Live Review

Future Music Festival, Flemington Racecourse, Melbourne

Overall, this year’s instalment of Future Music Festival is clearly another resounding success.

Already establishing quite a reputation as a ‘go hard’ dance fest, Future Music Festival descends onto this city, much to the delight of several Corey Worthington-types chanting some unintelligible techno riffs while entering the venue, as if Beavis & Butthead metamorphosed into surfer-raver dudes. Nevertheless, The Ian Carey Project soon has the crowd dancing rhythmically to an enlivening set, including the shuffling beats and buzzing synths of Kid Cudi’s ‘Day N Night,’ and the rippling bass-lines and rising synths of ‘Get Shaky,’ which leaves a sea of raised hands clapping in time, as the crowd is whipped into a frenzy.

Old-school hip-hop pioneer Grandmaster Flash takes to the stage, while his MC ponders deep philosophical statements such as, “There are those that love hip-hop, there are those that know hip-hop. But this is how we gonna do it, put your hands in the air!” Clearly, the crowd needs no prompting, as they raise their hands, while the familiar refrains of ‘The Message’ ring out, eliciting cheers. Converting the entire venue into quite possibly the biggest block party this town has witnessed, Flash churns out the party tunes, including ‘White Lines,’ and Chic’s ‘Le Freak.’ He finishes a spectacular set with Flo Rider’s ‘Low’ and the jazzy horns of DJ Kool’s ‘Let Me Clear My Throat.’ “I want you to thank you for coming to my party!” says the MC, as punters cheer wildly.

Steve Angello & Sebastian Ingrosso take to the stage, instantly winning the crowd over with The Prodigy’s ‘Smack My Bitch Up,’ The Chemical Brothers’ ‘Hey Boy, Hey Boy,’ and Justice vs Simian’s ‘We Are Your Friends.’ Then, it’s time for a rockier detour, with N.E.R.D. taking centre stage, as hip-hop producer extraordinaire Pharrell Williams makes a rather grand entrance, amid a quite majestic rock-funk band. “I wanna see everyone bounce!” he exclaims. “Put your hands up!” as a maelstrom of metallic rock emerges from the stage. Perhaps the Beavis & Butthead-type punters could revert to their metal-head personas now. After exclaiming that “This is the illest festival in the world right now,” and imploring the crowd to be “louder” than other cities, Pharrell leads the metallic attack from his band with a searing version of ‘Kill Joy.’ However, the crew soon ventures into the soulful jazz musings of ‘Don’t Worry About It.’ At Pharrell’s request, dancing girls appear on stage, before the band explodes into perhaps their most successful song to date, with the thunderous guitars of ‘Rock Star.’ Then, it’s time for ‘She Wants To Move,’ before the churning bass of The White Stripes’ ‘Seven Nation Army’ morphs into ‘Everyone Nose (All The Girls Standing In The Line For The Bathroom)’ in all of its glory. Overall, a storming metallic triumph.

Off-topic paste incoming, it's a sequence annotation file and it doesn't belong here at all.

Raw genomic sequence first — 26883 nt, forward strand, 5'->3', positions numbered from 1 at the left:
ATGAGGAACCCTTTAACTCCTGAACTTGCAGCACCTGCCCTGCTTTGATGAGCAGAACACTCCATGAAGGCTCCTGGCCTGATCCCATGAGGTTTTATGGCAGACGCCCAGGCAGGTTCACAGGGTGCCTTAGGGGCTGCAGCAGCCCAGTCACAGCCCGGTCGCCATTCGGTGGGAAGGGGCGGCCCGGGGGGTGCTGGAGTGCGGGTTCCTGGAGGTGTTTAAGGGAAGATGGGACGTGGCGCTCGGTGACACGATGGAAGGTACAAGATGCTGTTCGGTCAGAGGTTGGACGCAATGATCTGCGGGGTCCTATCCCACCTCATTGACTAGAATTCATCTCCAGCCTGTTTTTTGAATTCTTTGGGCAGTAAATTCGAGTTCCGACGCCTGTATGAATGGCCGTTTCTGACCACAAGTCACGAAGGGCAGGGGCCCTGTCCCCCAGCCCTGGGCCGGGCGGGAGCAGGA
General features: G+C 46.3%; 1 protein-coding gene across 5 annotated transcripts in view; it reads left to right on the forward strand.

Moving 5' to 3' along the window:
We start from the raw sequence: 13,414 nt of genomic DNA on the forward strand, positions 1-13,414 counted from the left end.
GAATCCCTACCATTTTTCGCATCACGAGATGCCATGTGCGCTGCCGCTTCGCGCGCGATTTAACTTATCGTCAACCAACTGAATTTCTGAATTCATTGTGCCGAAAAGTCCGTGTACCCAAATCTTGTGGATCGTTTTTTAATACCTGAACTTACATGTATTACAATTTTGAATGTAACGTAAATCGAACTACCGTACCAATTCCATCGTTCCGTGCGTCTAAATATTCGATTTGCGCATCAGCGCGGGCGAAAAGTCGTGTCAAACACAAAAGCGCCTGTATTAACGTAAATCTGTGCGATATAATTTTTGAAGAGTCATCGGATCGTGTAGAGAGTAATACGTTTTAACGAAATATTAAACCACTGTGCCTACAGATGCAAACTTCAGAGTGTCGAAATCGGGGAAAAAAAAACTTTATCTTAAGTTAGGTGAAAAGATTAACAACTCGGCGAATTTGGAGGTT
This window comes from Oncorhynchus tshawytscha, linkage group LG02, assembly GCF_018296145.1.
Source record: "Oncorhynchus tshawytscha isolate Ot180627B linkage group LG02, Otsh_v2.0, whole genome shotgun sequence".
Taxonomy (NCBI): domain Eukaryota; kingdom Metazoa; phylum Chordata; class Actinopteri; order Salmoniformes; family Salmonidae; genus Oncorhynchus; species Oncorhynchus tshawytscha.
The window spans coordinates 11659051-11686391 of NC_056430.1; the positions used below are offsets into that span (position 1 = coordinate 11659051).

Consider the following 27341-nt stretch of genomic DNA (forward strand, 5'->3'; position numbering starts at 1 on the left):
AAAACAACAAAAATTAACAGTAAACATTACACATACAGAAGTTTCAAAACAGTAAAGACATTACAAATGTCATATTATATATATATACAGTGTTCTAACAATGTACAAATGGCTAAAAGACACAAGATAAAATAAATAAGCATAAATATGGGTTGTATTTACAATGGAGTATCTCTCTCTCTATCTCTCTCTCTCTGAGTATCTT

Paul Oakenfold soon appears on centre stage, delivering hits such as The Killers’ ‘Mr Brightside,’ and the Guru Josh Project’s ‘Infinity 2009,’ eliciting chants of “Woo!” from the crowd. On the Yellow Stage, CSS appear, much to their devoted fans’ delight. Removing her rather elaborate, shaggy hat, singer Lovefoxxx exclaims “Hello, Melbourne! We’re CSS!” as white balloons sway in the background. “We are very happy to be here,” she says, as the band launches into a sterling version of ‘Left Behind.’ Belting out raspy vocals over driving bass-lines, Lovefoxxx resembles a young Bjork, fronting The Sugarcubes, while the band expertly delivers a meticulous punk-pop frenzy. The pummeling bass and beats of ‘I’m Off The Hook’ is next, as Lovefoxxx advises, “You have to drink some water,” before the churning guitar riffs of ‘Rat Is Dead’ permeate the venue. Taking off her wig, while spinning around, Lovefoxxx enchants the crowd with her bewitching guile as she sings, “I know…he will never hurt you again,” like she really means it. The joyous ‘Let’s Make Love and Listen To Death From Above’ is next, with spooky vibrating Doctor Who-style sound effects, “woot-woot” disco chants, and funky guitars. “Thank you so much!” says Lovefoxxx as she screeches, amid guitar feedback. Always a festival highlight, they certainly don’t disappoint tonight.

Headline act Basement Jaxx appear on centre stage, bathed in green lights, much to the thrill of the crowd. Singer Lisa Kekaula dressed as a furious Bridezilla character, paces around the stage like a madwoman, decked out in a white veil and silver frilled dress as she belts out a thunderous version of ‘Good Luck.’ A spectacular symphonic band accompanies the DJ team of Simon Ratcliffe and Felix Buxton, bringing a theatrical grandeur to the fest. Other highlights include the frenetic beats of ‘Red Alert,’ and the acoustic guitar refrains and heartrending wailing vocals of ‘Romeo.’ During the throbbing bass and spell-binding raga rhymes of ‘Jump ‘N’ Shout,’ the singers raise an Australian flag and Jamaican flag as they pound the stage. The anthem ‘Where’s Your Head It?’ elicits the biggest cheer from the crowd, before the crew says, “You’re wicked, did you enjoy the sunshine?” to which punters scream affirmatively. Converting the venue into a Rio-Style Carnival, the crew finishes with a triumphant version of ‘Bingo Bango,’ as trumpets ring out and Lisa dances with a toy kangaroo. “Do you love the Jaxx?” she asks, to a cheering crowd. “Thank you, everyone!” And with that, they leave the stage to screams and whistles. Despite a few ponderous moments and bothersome queues, overall, this year’s instalment of Future Music Festival is clearly another resounding success.

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